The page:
You hear about the big plans and over budget projects like the criminally expensive PATH station at the World Trade Center.  Imagine all the little upgrades or the less glamorous projects that could have been paid for with just half the money that station ended up costing.

Imagine the park-and-rides in Branchburg or Flemington were in more strategic places. And, because they were, it would save the weary commuter 10 minutes.

Imagine the bus had its own lane that zipped past the traffic, like a train. Imagine there was a train that went to Flemington or even Frenchtown.

Imagine there was not a debate in this country about whether or not we should be fixing and upgrading our infrastructure.  

Imagine that. I will, as I sit in traffic.

 

My train has been Dikembe Mutombo’d

357px-mutombo

No one wants to be rejected.  The feeling of having your ideas panned or your heart broken is not a pleasant one.  Rejection can make you do all kinds things. You might withdraw. You might contemplate your place in the universe.  You might creatively use the name of a retired NBA player known mostly for blocking shots and sounding a bit like a Sesame Street character to show your displeasure for your streetcar system not getting built.

Our request for streetcar project was Dikembe Mutombo’d. So recapping, 0 for SI and $2.5 billion for other places pic.twitter.com/c0X8p9JxJL

— Jimmy Oddo (@HeyNowJO) February 4, 2016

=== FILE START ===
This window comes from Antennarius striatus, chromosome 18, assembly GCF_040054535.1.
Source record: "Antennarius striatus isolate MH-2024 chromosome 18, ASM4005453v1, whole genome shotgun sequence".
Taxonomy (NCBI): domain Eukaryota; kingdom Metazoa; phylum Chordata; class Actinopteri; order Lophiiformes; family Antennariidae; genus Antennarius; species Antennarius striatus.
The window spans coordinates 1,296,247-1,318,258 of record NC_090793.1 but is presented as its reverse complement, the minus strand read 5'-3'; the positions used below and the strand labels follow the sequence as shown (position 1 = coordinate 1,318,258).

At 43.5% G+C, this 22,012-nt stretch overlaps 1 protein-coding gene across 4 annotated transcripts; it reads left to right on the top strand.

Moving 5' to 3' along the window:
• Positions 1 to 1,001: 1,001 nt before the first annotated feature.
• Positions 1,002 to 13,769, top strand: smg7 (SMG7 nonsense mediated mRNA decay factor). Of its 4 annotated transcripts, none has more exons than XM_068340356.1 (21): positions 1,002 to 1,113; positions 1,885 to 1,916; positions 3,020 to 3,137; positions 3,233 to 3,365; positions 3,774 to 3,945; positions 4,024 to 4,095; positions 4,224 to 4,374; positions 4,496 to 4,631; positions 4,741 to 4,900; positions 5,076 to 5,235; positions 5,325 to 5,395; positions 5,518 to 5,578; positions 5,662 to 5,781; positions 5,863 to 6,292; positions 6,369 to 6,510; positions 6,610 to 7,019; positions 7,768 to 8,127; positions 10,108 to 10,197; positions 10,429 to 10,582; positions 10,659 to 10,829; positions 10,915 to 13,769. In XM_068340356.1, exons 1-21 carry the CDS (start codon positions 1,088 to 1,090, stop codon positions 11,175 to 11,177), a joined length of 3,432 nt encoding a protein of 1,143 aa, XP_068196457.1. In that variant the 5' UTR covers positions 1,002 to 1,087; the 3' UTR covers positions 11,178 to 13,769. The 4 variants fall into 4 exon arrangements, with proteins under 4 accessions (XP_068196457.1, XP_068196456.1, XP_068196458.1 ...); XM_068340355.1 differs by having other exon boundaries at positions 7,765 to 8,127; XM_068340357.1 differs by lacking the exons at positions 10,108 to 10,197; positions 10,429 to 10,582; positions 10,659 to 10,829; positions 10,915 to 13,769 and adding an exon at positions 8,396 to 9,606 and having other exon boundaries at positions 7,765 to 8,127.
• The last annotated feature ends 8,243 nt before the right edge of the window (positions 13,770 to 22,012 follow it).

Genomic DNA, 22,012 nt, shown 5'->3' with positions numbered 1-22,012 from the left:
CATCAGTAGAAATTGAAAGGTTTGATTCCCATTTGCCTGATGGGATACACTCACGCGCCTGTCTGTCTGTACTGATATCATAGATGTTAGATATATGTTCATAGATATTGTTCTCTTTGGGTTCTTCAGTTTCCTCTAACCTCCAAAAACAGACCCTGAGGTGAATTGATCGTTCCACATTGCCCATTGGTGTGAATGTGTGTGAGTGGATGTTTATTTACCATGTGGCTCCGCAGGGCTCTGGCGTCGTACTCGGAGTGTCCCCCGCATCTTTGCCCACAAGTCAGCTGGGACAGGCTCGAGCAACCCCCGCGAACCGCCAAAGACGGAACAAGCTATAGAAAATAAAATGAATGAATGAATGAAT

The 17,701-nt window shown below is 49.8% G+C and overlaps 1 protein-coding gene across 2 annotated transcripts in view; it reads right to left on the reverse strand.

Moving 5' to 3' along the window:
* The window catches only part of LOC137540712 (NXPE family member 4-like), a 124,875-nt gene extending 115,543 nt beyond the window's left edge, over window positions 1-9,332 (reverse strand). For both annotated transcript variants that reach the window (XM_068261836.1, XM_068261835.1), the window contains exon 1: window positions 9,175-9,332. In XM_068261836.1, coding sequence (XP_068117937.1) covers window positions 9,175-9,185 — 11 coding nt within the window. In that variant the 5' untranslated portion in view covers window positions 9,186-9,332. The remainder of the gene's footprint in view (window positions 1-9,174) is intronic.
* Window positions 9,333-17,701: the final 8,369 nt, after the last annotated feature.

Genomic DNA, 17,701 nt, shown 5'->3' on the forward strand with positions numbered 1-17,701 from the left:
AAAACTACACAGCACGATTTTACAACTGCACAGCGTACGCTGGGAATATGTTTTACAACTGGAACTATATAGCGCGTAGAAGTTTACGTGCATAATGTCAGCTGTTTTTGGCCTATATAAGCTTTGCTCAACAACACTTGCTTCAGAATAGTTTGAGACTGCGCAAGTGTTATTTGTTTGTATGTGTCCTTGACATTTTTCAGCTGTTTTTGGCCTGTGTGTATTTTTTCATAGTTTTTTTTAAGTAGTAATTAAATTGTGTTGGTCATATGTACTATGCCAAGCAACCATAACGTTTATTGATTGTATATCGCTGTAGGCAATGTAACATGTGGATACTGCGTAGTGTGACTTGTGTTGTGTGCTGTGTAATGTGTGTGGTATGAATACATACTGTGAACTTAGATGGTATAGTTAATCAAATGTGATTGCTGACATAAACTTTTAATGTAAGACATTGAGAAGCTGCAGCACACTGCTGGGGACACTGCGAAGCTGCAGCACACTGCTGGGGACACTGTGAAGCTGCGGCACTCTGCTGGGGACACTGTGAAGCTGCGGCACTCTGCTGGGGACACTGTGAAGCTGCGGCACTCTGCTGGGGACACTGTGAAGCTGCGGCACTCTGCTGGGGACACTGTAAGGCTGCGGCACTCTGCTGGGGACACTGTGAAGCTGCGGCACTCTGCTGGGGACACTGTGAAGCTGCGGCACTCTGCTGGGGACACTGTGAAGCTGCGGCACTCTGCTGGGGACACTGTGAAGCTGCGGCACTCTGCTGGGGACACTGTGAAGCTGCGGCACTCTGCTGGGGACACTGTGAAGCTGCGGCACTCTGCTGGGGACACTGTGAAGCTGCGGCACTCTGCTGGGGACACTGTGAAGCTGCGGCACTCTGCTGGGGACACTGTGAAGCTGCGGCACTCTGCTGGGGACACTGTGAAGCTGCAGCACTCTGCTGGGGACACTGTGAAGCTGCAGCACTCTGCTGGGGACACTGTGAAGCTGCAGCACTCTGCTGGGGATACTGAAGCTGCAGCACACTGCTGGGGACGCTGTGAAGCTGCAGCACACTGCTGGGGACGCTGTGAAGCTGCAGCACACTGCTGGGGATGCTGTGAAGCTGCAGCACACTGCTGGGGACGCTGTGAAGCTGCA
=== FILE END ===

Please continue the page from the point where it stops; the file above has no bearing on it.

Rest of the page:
Dikembe Mutombo’d = RE-JECTED!

Well played, Staten Island Borough President James Oddo. Well played.

Oddo’s feeling of rejection was in response to news that Mayor DiBlasio wants to build a streetcar line connecting Queens and Brooklyn near the East River.  We know BDB does not want his QBX plan Manute Bol’d rejected.  But, where to go for some advice?  Cue the New York Times, with a rather glowing article about a successful light rail line to use for inspiration.

Was it in Europe or Asia?  Nope.  Minneapolis or Charlotte have newer systems, how about them?  Nope.

How about that transit juggernaut just across the Hudson.  Huh.  Huh.  I am talking about New Jersey and New Jersey Transit’s Hudson-Bergen Light Rail.

The two billion dollar, 17-mile system runs parallel to the Hudson River through some of the most population-dense cities in the country.  Its ridership is growing and has helped spur growth along the route.  Look at Hoboken’s westside and Weehawken.  But, the HBLR, for all its “sleek cars” that “glide” on rails and that it is getting “increasingly popular”, it has its issues that the Mayor can learn from.  Here’s my top four:

#1:  Its fare box recovery is terrible

At 33%, if it were not not for the Newark Light Rail and the Trenton-Camden RiverLINE (what the then director of NJT called “the poster child for how not to plan and make decisions about a transit investment.”), HBLR would be the worst in NJ.  Part of the reason is #2.

#2:  It uses the honor system for its fares

Unlike the New York City subway system or the PATH trains, the HBLR does not have fare gates.  And, unlike commuter rail, there are no conductors punching or checking every ticket.  Like a lot of Light Rail systems, it uses a proof-of-purchase system.  You buy a ticket and then punch it in a ticket validator that stamps the time on your ticket.  Ticket checkers will hang out at the station or on a train and check you ticket from time to time.

#3:  Weekends to Hoboken: Nope